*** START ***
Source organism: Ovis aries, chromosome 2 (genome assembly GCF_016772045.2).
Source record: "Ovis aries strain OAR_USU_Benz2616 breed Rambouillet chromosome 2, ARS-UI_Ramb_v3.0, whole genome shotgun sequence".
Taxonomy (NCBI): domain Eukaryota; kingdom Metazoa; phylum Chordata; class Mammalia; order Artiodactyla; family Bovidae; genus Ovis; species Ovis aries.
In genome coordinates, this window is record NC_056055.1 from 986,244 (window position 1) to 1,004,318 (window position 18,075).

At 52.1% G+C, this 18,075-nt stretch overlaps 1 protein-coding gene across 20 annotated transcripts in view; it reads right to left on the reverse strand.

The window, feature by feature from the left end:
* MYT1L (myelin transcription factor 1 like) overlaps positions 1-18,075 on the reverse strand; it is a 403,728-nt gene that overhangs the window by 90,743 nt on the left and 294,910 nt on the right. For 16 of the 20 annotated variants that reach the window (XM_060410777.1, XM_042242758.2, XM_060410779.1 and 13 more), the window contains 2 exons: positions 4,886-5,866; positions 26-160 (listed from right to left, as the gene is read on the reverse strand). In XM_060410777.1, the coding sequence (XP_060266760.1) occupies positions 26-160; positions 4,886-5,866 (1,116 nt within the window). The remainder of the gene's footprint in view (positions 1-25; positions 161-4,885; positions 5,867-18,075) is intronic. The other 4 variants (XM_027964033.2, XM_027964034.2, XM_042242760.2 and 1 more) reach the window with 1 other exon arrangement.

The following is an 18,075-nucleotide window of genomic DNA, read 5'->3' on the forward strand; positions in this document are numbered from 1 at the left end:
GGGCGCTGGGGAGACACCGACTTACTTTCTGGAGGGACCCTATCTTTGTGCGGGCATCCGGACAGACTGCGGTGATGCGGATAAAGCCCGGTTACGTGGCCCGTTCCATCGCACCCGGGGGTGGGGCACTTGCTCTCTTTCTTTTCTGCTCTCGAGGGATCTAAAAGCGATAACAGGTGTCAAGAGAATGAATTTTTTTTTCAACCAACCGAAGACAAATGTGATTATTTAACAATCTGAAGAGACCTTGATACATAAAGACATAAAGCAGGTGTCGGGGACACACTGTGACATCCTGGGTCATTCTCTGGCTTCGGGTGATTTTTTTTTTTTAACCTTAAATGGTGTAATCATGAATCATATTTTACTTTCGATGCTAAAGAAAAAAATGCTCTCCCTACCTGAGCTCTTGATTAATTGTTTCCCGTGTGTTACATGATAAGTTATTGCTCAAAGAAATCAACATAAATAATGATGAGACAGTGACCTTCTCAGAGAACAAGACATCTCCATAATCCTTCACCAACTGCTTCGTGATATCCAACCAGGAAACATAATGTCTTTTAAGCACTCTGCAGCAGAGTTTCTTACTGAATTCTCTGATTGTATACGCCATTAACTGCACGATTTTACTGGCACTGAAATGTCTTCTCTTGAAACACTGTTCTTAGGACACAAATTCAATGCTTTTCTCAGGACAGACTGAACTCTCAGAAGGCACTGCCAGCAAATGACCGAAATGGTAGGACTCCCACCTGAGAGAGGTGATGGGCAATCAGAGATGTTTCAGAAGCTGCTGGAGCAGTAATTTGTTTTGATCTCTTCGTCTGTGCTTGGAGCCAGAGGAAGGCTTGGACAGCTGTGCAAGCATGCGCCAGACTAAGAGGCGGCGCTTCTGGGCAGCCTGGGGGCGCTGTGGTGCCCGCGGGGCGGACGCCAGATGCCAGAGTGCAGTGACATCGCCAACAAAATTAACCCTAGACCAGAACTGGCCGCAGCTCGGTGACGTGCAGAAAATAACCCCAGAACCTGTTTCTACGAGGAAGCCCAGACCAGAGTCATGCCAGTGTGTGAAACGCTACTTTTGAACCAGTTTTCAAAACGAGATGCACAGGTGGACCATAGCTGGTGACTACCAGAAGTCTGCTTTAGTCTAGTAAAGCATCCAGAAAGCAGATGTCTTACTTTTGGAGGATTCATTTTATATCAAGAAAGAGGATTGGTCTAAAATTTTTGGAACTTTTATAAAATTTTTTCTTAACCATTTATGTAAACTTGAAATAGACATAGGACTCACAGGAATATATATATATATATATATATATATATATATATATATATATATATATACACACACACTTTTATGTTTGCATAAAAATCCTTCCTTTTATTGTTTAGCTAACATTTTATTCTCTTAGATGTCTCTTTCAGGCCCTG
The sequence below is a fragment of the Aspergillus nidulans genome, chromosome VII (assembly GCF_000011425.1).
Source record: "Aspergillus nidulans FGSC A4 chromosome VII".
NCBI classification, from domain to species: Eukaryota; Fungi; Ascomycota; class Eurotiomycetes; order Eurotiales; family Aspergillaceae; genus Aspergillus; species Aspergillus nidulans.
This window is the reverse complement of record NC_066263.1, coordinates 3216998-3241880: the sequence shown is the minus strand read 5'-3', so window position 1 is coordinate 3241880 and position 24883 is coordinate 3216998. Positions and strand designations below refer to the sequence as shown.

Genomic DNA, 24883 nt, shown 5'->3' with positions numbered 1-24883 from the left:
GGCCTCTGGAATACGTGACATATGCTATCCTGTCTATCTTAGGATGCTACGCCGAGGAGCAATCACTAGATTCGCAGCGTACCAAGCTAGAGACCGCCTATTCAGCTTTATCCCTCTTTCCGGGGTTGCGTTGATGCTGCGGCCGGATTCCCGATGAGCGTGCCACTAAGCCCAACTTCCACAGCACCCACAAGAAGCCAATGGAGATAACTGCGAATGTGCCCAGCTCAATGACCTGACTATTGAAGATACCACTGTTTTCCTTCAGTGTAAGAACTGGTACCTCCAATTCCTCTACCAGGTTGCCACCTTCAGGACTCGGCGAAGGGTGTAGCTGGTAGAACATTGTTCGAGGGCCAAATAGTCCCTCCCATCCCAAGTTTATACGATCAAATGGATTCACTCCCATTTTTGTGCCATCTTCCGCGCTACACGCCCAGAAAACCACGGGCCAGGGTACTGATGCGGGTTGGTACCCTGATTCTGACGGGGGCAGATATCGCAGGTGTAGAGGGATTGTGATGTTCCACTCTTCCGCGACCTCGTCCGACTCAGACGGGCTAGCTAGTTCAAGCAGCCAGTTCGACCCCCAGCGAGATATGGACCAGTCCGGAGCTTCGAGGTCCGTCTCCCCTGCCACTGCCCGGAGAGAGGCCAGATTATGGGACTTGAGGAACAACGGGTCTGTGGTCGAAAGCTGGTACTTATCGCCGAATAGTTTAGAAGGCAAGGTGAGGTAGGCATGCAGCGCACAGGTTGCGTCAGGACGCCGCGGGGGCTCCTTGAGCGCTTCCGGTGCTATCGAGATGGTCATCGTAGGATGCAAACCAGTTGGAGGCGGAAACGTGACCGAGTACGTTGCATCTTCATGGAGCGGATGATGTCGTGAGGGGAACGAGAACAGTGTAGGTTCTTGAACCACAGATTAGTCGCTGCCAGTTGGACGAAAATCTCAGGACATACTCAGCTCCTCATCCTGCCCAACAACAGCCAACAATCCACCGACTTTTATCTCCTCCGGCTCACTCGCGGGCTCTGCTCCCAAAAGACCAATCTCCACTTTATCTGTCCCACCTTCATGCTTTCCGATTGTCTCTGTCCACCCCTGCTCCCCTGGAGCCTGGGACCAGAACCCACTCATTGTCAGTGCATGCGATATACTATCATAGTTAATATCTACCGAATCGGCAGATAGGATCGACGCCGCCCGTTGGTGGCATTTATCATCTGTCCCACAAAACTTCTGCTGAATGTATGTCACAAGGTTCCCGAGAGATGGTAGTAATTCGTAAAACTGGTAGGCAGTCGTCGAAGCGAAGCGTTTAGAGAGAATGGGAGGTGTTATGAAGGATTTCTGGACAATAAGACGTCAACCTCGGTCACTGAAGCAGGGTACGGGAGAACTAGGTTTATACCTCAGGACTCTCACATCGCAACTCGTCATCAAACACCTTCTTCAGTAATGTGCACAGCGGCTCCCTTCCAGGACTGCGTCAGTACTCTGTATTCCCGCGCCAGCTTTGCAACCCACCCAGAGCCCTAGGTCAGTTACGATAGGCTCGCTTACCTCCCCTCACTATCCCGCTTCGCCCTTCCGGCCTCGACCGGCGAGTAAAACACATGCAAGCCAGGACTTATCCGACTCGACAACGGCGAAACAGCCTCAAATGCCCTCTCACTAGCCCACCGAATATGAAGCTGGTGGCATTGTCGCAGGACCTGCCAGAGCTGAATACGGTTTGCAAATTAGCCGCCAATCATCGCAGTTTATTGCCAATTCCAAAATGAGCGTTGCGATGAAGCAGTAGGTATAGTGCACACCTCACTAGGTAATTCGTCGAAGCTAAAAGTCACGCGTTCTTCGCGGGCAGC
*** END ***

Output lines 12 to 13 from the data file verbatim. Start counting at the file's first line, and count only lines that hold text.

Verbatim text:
NCBI classification, from domain to species: Eukaryota; Fungi; Ascomycota; class Eurotiomycetes; order Eurotiales; family Aspergillaceae; genus Aspergillus; species Aspergillus nidulans.
This window is the reverse complement of record NC_066263.1, coordinates 3216998-3241880: the sequence shown is the minus strand read 5'-3', so window position 1 is coordinate 3241880 and position 24883 is coordinate 3216998. Positions and strand designations below refer to the sequence as shown.